Why You Should Consider Scrapping This Unoriginal Type of Content

I’m not one for New Year’s resolutions. My personal resolutions always feel contrived, so several years ago I just stopped making them.

But the new year can be powerful, especially on a social level. It’s a time of year we can all agree is about new beginnings — even if it’s a tad contrived.

So, this year, I’d like to suggest a resolution for the entire content marketing industry: In 2019, let’s take a break from mashups.

Like alcohol or sweets, mashups aren’t an inherent vice. Used responsibly, this kind of content can be fun and engaging, maybe even useful. But collectively, we’ve indulged too much.

Mashups come in many forms, and content marketers aren’t the only group to abuse them. But there are two types in particular that we’ve allowed to overpopulate the internet, and it’s time for us to rein it in.

Mashup Type #1: ShareBot 3000

This is likely the most prolific type of mashup, and every local carpet company with a blog is guilty of it.

I can see it now: “9 Kinds of People Who Need New Carpet.” (Nobody’s written that article yet, but “6 Signs You Need to Replace Your Carpet” does exist.)

This is the listicle, the “top 10” list, the photo slideshow, the … clickbait. Some of these articles take off and get lots of traffic and shares, but the vast majority of them fizzle.

I don’t have the hard data, but I’d guess it’s a 90/1 situation — 90 percent of the results from one percent of the content.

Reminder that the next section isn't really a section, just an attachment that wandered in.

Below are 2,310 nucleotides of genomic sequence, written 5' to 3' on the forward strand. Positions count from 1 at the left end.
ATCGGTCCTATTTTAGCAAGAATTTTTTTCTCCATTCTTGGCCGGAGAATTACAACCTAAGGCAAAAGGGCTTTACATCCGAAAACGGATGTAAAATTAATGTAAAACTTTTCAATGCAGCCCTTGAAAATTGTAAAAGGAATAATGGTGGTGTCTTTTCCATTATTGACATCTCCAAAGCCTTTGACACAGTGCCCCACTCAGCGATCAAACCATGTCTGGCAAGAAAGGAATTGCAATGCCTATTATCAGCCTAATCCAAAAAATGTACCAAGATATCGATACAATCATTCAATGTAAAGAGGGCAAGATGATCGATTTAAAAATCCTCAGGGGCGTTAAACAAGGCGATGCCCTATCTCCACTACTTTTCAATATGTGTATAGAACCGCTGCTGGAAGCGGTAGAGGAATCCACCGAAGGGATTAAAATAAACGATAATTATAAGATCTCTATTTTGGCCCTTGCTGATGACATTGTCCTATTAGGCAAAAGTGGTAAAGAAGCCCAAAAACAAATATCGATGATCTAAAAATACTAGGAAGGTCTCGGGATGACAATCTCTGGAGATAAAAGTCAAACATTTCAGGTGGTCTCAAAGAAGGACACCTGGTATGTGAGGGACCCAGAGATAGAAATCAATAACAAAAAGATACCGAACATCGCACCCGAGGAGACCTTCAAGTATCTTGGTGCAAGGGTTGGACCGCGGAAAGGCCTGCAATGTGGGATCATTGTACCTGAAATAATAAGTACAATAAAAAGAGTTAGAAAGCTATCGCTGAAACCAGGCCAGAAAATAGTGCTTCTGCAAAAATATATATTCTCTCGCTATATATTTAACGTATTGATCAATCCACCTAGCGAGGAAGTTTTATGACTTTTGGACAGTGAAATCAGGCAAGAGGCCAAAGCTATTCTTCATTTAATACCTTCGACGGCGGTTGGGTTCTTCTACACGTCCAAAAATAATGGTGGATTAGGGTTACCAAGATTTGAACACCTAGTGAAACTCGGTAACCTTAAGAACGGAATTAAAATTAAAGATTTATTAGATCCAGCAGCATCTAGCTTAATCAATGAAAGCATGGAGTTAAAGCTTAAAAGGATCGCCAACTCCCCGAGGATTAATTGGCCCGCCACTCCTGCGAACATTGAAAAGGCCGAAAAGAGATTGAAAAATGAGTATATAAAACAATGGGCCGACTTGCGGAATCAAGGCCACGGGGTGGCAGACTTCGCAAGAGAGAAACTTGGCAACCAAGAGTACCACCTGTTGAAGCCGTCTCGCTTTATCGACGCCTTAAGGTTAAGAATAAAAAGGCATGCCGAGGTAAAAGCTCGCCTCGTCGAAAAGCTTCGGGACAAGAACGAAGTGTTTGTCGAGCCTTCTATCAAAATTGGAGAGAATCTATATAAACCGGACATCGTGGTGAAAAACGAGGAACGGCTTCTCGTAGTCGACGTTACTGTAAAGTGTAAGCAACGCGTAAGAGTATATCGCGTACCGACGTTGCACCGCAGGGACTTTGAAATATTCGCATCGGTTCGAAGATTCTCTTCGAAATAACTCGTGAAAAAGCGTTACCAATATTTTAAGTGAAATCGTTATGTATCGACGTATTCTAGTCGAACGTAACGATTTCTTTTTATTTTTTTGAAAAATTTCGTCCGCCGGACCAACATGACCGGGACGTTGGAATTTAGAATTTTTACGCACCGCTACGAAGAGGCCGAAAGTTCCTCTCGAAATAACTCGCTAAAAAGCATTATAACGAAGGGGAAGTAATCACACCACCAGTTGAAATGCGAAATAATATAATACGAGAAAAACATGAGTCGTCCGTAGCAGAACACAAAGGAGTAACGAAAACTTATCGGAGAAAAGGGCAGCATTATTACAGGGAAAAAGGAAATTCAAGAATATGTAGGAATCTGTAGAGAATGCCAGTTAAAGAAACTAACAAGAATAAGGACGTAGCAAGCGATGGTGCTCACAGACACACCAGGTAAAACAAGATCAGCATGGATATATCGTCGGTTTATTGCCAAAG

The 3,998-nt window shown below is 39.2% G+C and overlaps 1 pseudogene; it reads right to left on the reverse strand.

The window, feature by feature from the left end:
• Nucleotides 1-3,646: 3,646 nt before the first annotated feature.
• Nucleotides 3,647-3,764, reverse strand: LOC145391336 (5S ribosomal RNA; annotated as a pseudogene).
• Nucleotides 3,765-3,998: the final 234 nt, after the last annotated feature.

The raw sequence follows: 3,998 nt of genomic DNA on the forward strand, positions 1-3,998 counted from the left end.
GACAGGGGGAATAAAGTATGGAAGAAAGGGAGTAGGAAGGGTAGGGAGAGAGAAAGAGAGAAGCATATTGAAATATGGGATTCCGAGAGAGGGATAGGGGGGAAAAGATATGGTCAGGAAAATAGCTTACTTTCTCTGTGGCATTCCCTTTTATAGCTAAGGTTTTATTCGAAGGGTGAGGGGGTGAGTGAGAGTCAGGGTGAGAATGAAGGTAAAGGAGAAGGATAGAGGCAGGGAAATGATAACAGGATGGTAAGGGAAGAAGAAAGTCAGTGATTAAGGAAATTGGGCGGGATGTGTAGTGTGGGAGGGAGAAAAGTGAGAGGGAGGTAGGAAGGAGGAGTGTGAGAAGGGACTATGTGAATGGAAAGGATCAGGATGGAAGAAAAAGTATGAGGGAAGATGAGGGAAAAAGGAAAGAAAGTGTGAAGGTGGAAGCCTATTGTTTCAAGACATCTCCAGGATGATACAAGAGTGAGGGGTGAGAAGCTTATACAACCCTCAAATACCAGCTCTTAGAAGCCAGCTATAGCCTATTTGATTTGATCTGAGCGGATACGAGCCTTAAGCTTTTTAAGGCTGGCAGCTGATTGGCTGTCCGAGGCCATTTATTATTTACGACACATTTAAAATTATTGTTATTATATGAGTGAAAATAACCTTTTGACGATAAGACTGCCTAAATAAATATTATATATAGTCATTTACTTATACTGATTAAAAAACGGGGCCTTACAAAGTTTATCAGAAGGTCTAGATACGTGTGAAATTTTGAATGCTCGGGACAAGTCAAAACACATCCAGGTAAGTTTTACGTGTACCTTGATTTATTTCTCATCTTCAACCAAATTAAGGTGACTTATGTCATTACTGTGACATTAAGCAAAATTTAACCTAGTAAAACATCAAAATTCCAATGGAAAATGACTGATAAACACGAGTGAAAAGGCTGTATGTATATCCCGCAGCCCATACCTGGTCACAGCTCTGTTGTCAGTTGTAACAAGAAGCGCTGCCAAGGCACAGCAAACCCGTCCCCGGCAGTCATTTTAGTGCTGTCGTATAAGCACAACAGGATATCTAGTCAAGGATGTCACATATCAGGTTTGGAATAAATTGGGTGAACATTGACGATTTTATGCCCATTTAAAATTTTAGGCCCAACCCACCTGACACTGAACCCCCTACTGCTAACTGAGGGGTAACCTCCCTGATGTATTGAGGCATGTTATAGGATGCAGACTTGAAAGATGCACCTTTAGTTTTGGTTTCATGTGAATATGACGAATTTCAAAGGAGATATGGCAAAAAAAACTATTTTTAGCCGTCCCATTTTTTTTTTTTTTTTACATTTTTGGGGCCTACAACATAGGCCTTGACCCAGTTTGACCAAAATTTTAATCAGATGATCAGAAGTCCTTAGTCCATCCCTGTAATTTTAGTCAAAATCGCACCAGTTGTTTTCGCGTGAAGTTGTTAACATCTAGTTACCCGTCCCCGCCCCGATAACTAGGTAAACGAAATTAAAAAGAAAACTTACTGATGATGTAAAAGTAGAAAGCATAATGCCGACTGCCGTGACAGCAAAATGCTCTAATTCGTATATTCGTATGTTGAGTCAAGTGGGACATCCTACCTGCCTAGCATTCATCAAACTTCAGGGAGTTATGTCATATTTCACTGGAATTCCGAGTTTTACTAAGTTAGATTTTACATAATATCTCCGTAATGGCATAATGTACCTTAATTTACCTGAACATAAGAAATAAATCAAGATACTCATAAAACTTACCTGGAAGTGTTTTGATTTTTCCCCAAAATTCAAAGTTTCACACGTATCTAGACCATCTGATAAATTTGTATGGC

And yet, it persists, and it’s not hard to see why. These kinds of mashups all follow a simple pattern, one that’s easy to remember and sticks in our brains.

Over time, these mashups have become familiar — to both the writer and the reader.

And we like familiarity. It’s why *The Office,*Friends, and Parks and Recreation account for an estimated 14 percent of Netflix views.

It’s no coincidence that these three shows are all sitcoms: a beloved, familiar, easy-to-consume format.

There’s nothing wrong with using a template to create content — or anything, for that matter. Often, they can provide the constraints you need to produce something unique.

But for every successful sitcom or listicle, there are millions that don’t make it. Following a popular format doesn’t guarantee success.

Mashup Type #2: The Search Engine Automaton

For almost two years now, I’ve been working on my first motorcycle rebuild project. When I started, I knew almost nothing about motorcycle mechanics whatsoever. So, suffice to say, I’ve spent a lot of time Googling.

Most recently, the questions I’ve Googled include: “How hot do carburetors get?” and “What do fuse ratings mean?”

When you search for these kinds of questions, the pages that float to the top of the algorithm tend to fall into two categories: decade-old forum threads and extremely basic, “informative” articles.

Neither is especially helpful, but the “informative” articles are much more infuriating. You think they’re going to have the answer you need, but they end up being a list of basic facts in paragraph form, with no logical thread whatsoever nor any kind of human touch.

You know the kind of page I mean: last copyrighted in 2009, badly designed, and so many display ads you can barely read the text.

This kind of article was created, not to help people, but to rank in search engines. And now that they’ve established their search engine dominance, they aren’t going to relinquish it for anyone or anything.

Any time you’re searching for niche information, it’s likely you’ll run into at least one of these articles at the very top of the search information rankings.